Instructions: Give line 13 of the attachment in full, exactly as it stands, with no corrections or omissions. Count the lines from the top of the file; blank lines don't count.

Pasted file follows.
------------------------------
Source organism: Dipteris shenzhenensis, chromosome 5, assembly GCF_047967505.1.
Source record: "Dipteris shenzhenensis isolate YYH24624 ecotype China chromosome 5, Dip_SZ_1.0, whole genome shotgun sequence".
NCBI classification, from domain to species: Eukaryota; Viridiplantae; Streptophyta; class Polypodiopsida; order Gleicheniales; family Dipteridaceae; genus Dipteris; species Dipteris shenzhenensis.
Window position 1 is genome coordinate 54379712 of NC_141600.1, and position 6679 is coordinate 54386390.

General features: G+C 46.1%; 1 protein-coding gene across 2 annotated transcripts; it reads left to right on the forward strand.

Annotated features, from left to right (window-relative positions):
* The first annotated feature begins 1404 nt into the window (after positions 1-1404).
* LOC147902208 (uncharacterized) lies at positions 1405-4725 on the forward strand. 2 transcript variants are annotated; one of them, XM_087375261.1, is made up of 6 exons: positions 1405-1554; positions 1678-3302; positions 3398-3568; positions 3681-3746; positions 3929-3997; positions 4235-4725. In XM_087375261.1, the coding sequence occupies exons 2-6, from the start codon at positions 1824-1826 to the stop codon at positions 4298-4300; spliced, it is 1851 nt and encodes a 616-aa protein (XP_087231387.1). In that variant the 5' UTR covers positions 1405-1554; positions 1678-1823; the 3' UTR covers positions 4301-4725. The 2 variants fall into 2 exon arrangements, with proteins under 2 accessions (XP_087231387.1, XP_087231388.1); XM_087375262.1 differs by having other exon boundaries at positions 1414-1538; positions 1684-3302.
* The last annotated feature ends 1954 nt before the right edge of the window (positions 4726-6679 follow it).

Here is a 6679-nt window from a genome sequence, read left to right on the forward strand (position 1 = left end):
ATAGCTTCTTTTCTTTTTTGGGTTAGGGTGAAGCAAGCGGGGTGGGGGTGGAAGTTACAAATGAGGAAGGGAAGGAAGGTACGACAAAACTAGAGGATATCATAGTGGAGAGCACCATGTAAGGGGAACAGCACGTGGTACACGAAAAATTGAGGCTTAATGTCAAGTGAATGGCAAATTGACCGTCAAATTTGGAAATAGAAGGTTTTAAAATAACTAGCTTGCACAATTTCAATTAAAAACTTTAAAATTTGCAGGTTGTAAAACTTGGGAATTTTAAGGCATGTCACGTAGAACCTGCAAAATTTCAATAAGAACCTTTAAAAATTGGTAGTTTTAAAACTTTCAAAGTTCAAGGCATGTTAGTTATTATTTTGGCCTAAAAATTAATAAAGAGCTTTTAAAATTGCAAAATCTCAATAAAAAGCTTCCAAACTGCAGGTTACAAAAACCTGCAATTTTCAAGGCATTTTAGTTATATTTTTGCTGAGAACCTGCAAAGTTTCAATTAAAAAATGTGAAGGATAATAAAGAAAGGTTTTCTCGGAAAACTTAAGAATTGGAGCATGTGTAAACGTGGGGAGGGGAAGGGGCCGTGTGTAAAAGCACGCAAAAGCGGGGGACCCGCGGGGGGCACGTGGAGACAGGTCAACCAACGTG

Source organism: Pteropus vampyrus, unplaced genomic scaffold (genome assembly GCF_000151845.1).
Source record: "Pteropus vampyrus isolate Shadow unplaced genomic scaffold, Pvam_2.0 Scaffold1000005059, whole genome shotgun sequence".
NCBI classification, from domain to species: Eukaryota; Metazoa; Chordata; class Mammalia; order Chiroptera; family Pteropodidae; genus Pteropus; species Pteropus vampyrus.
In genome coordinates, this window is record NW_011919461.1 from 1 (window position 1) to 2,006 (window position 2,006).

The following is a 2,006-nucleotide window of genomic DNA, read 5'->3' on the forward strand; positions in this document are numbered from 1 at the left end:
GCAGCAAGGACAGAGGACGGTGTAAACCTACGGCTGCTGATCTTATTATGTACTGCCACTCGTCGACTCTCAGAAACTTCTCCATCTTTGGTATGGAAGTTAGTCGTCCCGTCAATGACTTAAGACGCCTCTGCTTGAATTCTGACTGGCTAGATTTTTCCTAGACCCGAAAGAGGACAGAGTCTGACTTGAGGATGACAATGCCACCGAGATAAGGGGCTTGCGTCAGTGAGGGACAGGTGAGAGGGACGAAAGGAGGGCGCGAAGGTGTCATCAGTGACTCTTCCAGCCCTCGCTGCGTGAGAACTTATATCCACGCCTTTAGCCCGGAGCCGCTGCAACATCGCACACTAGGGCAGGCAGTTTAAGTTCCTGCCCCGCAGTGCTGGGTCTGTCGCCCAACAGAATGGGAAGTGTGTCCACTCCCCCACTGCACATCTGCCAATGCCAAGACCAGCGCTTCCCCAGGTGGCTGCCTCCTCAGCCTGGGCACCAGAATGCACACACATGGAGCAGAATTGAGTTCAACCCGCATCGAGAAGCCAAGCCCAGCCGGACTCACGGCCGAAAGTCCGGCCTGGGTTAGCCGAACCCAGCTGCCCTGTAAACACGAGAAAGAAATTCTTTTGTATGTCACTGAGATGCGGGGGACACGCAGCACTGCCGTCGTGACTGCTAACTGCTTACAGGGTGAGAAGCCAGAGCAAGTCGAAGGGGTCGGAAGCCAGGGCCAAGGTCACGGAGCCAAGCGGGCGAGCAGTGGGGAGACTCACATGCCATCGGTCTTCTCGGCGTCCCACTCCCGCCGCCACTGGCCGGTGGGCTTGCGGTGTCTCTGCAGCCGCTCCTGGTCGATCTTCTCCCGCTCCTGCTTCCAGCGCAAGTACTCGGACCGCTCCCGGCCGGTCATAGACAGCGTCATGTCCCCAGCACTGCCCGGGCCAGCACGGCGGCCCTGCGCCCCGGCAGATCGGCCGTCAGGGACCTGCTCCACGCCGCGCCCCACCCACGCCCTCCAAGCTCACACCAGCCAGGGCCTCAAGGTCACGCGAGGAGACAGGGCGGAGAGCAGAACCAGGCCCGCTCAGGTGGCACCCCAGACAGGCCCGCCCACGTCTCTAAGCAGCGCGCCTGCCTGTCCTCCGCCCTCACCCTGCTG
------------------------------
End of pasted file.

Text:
Source record: "Pteropus vampyrus isolate Shadow unplaced genomic scaffold, Pvam_2.0 Scaffold1000005059, whole genome shotgun sequence".